AC Milan's former player foibles finally pay off with Gattuso

Milan were not put off by Clarence Seedorf, Filippo Inzaghi and Cristian Brocchi's failures, and Gennaro Gattuso seems to have repaid them.

AC Milan head coach Gennaro Gattuso   -  Getty Images

AC Milan's persistence with a formula that seemed destined to fail finally appears to have paid off.

The Rossoneri have struggled for stability since the sacking of Massimiliano Allegri in 2014, the last head coach to lead them to the Scudetto, with Gennaro Gattuso becoming their sixth different permanent boss in four years when he was appointed last November.

With the club seemingly unfazed by the disappointing tenures of three former players, ex-Milan midfielder Gattuso was promoted from his role with the youth team as the replacement for Vincenzo Montella.

The 40-year-old has gradually turned the Rossoneri's fortunes around and earned himself a three-year contract on Thursday, something that did not initially appear likely.

Gattuso's tenure began with an embarrassing 2-2 draw at bottom club Benevento, goalkeeper Alberto Brignoli heading home a stoppage-time equaliser to give the promoted club their first ever point in the division.

He eventually got them back on the right track, reignited a challenge for Europa League qualification and has justly been rewarded for proving a success where others floundered.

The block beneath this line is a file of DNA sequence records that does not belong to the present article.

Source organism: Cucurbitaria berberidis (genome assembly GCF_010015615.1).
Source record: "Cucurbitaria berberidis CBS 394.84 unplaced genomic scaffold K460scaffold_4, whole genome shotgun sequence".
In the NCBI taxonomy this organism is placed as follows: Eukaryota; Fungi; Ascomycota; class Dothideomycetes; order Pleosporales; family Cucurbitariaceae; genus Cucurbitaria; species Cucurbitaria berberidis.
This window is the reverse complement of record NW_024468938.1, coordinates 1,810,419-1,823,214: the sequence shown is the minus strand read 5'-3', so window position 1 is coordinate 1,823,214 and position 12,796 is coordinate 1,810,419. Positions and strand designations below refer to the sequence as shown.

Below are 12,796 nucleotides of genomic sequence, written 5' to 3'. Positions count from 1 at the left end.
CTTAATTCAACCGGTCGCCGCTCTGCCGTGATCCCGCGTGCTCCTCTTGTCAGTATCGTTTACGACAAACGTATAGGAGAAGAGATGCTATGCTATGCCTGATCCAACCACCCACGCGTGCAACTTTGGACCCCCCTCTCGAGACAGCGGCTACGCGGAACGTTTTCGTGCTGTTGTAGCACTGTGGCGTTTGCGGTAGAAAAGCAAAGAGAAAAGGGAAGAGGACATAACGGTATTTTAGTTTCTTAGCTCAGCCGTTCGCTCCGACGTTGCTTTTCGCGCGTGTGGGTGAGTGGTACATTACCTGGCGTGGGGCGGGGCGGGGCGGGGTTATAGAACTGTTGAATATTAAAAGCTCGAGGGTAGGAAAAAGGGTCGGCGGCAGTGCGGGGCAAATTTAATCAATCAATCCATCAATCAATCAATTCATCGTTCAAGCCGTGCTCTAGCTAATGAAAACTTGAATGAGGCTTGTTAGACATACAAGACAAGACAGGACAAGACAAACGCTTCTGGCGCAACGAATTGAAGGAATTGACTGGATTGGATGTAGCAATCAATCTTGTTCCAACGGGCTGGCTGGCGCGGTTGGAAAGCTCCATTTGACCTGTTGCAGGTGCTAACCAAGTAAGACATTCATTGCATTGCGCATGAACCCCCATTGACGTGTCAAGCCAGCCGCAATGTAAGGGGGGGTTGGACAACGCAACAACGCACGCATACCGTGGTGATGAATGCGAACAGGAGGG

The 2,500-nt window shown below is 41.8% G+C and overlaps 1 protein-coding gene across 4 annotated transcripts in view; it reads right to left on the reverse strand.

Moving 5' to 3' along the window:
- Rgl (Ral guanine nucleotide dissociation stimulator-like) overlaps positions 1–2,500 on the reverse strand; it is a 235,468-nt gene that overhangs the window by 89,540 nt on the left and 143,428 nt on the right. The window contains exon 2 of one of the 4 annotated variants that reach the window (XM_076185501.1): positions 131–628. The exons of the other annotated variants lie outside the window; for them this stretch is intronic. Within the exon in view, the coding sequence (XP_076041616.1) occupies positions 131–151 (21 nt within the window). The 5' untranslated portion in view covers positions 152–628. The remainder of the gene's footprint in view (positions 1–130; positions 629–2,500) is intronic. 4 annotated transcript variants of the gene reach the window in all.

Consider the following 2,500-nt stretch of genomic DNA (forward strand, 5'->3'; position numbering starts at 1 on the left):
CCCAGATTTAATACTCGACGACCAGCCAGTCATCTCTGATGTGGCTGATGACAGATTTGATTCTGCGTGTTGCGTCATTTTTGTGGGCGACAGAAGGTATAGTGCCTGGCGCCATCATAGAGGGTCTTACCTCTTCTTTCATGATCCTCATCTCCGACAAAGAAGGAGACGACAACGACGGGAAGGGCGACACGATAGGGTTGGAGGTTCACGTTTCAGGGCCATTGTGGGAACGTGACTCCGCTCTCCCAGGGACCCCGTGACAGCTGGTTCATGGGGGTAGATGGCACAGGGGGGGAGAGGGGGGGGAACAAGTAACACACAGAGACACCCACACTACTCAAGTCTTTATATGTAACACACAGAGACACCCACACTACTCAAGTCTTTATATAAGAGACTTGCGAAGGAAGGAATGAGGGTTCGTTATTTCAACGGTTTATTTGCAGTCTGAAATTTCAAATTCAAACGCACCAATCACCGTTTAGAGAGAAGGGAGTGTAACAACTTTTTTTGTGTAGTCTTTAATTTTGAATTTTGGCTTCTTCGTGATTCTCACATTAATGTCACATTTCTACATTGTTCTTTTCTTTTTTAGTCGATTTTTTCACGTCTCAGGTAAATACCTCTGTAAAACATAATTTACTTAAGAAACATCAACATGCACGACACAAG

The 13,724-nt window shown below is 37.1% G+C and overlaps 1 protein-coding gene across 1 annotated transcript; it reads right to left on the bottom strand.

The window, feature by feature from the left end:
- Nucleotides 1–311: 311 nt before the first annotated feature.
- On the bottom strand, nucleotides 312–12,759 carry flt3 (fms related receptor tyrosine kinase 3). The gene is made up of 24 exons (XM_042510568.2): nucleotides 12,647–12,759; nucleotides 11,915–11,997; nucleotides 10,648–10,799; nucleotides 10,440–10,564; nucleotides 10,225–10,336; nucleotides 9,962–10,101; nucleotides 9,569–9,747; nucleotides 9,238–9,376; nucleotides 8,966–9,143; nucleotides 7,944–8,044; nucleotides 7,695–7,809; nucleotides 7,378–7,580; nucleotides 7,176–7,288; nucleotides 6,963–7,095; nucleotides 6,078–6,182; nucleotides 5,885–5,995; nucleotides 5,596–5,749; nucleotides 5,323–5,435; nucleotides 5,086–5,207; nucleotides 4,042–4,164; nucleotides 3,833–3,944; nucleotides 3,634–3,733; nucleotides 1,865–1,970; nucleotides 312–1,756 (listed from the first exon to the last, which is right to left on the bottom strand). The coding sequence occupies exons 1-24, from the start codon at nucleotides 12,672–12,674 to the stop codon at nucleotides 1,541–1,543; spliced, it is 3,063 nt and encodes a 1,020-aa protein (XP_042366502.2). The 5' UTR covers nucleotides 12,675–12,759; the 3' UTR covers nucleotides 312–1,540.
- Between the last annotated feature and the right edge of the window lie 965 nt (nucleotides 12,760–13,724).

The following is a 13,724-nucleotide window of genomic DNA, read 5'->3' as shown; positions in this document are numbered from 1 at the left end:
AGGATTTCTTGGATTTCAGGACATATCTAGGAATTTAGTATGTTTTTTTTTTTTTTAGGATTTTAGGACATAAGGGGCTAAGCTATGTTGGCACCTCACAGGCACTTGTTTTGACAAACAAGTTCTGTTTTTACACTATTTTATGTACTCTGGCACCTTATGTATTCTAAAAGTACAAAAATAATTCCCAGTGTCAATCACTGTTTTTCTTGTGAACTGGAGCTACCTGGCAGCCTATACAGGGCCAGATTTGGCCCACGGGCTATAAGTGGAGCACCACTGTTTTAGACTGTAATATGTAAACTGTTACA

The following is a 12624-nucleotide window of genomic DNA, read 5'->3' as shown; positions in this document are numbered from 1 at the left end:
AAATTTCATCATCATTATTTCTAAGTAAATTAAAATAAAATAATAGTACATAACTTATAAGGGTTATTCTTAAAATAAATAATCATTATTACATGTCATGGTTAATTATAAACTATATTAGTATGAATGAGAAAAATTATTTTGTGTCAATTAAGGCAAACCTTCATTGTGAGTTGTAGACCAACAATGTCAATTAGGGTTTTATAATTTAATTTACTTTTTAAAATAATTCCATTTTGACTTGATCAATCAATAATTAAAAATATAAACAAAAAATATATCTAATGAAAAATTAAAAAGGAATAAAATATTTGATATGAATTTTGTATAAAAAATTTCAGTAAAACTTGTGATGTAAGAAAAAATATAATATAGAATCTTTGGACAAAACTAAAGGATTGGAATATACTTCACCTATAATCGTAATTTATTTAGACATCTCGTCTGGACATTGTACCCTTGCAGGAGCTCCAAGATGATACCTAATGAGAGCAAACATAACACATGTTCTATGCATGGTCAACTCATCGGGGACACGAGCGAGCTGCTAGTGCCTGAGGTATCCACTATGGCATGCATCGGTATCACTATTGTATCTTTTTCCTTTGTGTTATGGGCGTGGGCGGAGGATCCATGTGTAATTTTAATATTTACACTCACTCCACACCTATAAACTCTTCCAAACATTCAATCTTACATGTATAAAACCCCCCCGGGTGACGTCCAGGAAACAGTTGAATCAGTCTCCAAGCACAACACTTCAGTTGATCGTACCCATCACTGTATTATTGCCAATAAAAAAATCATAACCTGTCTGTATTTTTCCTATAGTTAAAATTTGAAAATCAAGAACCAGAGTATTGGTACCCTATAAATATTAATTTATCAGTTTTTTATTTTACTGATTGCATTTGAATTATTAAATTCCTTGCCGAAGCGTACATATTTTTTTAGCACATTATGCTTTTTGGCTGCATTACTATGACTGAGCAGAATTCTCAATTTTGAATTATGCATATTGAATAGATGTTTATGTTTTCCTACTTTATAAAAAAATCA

Mauro Tassotti oversaw a 3-1 Coppa Italia win over Spezia following the dismissal of Allegri, who was let go in January 2014 with Milan 11th in Serie A and a whopping 30 points behind leaders Juventus.

Tassotti's caretaker spell lasted just three days, with Seedorf, part of Allegri's 2010-11 side that claimed the Scudetto and a two-time Champions League winner during a 10-year spell in Milan's midfield, cutting short his time at Botafogo and hanging up his boots to fill the vacancy.

With Juve establishing a hegemony that still reigns in Italy, it was a move angled at restoring the club to its position as one of the perennial challengers for the title.

However, despite an upturn in form, the Dutchman was unable to stop Milan missing out on European qualification for the first time since 1997-98 and he was consequently let go at the conclusion of the campaign.


Like Gattuso, Inzaghi was a promotion from the youth team.

Some questionable transfer dealings that characterised the latter stages of the Silvio Berlusconi-Adriano Galliani era saw the likes of misfiring striker Fernando Torres and injury-prone midfielder Marco van Ginkel drafted in, while one of the last remaining figures of their illustrious recent history Kaka moved on to MLS.

Milan began the 2014-15 season with successive Serie A victories, but a lack of consistency resulted in them finishing 10th with a record of 13 wins, 13 draws and 12 losses – a return to European competition eluding them once more.

It was the Rossoneri's worst performance since they finished in the same position in 1997-98, and Inzaghi was axed after just one season at the helm.


Milan opted for a more experienced replacement by bringing former Inter defender Sinisa Mihajlovic in from Torino, but he too did not last long.

Mihajlovic was let go in April 2016 and Cristian Brocchi, who had been working with the academy, was handed the top job for the remainder of the season.

Brocchi won just two of the seven games he oversaw, which included an extra-time defeat to Juventus in the Coppa Italia final, as Milan finished seventh.

It was insufficient to secure him the position on a long-term basis, but, two years on, the Rossoneri may feel they are finally in safe hands following Gattuso's new deal.